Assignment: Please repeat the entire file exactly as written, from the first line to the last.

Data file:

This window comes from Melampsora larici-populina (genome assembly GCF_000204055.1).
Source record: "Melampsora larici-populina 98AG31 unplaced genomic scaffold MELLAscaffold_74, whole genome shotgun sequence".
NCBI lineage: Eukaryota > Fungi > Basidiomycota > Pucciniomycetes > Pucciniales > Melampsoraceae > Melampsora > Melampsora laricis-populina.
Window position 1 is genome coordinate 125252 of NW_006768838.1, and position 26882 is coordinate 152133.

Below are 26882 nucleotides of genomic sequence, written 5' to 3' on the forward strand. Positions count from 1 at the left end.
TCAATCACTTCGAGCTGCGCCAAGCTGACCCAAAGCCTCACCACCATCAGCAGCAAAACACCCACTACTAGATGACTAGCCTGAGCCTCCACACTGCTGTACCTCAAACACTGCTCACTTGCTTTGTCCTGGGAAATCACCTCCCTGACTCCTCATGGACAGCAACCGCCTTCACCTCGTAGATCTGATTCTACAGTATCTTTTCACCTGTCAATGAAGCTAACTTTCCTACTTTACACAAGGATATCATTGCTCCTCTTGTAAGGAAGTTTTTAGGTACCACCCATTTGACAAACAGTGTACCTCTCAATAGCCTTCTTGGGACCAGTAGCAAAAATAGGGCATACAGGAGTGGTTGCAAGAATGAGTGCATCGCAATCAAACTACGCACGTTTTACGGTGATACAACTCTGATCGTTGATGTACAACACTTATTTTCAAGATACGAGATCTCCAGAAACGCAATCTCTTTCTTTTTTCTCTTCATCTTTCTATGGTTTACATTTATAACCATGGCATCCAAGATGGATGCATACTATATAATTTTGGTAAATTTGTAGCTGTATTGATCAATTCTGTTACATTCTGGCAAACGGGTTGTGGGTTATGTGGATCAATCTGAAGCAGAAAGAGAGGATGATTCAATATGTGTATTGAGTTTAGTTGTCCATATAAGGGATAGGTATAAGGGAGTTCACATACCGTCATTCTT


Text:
This window comes from Melampsora larici-populina (genome assembly GCF_000204055.1).
Source record: "Melampsora larici-populina 98AG31 unplaced genomic scaffold MELLAscaffold_74, whole genome shotgun sequence".
NCBI lineage: Eukaryota > Fungi > Basidiomycota > Pucciniomycetes > Pucciniales > Melampsoraceae > Melampsora > Melampsora laricis-populina.
Window position 1 is genome coordinate 125252 of NW_006768838.1, and position 26882 is coordinate 152133.

Below are 26882 nucleotides of genomic sequence, written 5' to 3' on the forward strand. Positions count from 1 at the left end.
TCAATCACTTCGAGCTGCGCCAAGCTGACCCAAAGCCTCACCACCATCAGCAGCAAAACACCCACTACTAGATGACTAGCCTGAGCCTCCACACTGCTGTACCTCAAACACTGCTCACTTGCTTTGTCCTGGGAAATCACCTCCCTGACTCCTCATGGACAGCAACCGCCTTCACCTCGTAGATCTGATTCTACAGTATCTTTTCACCTGTCAATGAAGCTAACTTTCCTACTTTACACAAGGATATCATTGCTCCTCTTGTAAGGAAGTTTTTAGGTACCACCCATTTGACAAACAGTGTACCTCTCAATAGCCTTCTTGGGACCAGTAGCAAAAATAGGGCATACAGGAGTGGTTGCAAGAATGAGTGCATCGCAATCAAACTACGCACGTTTTACGGTGATACAACTCTGATCGTTGATGTACAACACTTATTTTCAAGATACGAGATCTCCAGAAACGCAATCTCTTTCTTTTTTCTCTTCATCTTTCTATGGTTTACATTTATAACCATGGCATCCAAGATGGATGCATACTATATAATTTTGGTAAATTTGTAGCTGTATTGATCAATTCTGTTACATTCTGGCAAACGGGTTGTGGGTTATGTGGATCAATCTGAAGCAGAAAGAGAGGATGATTCAATATGTGTATTGAGTTTAGTTGTCCATATAAGGGATAGGTATAAGGGAGTTCACATACCGTCATTCTT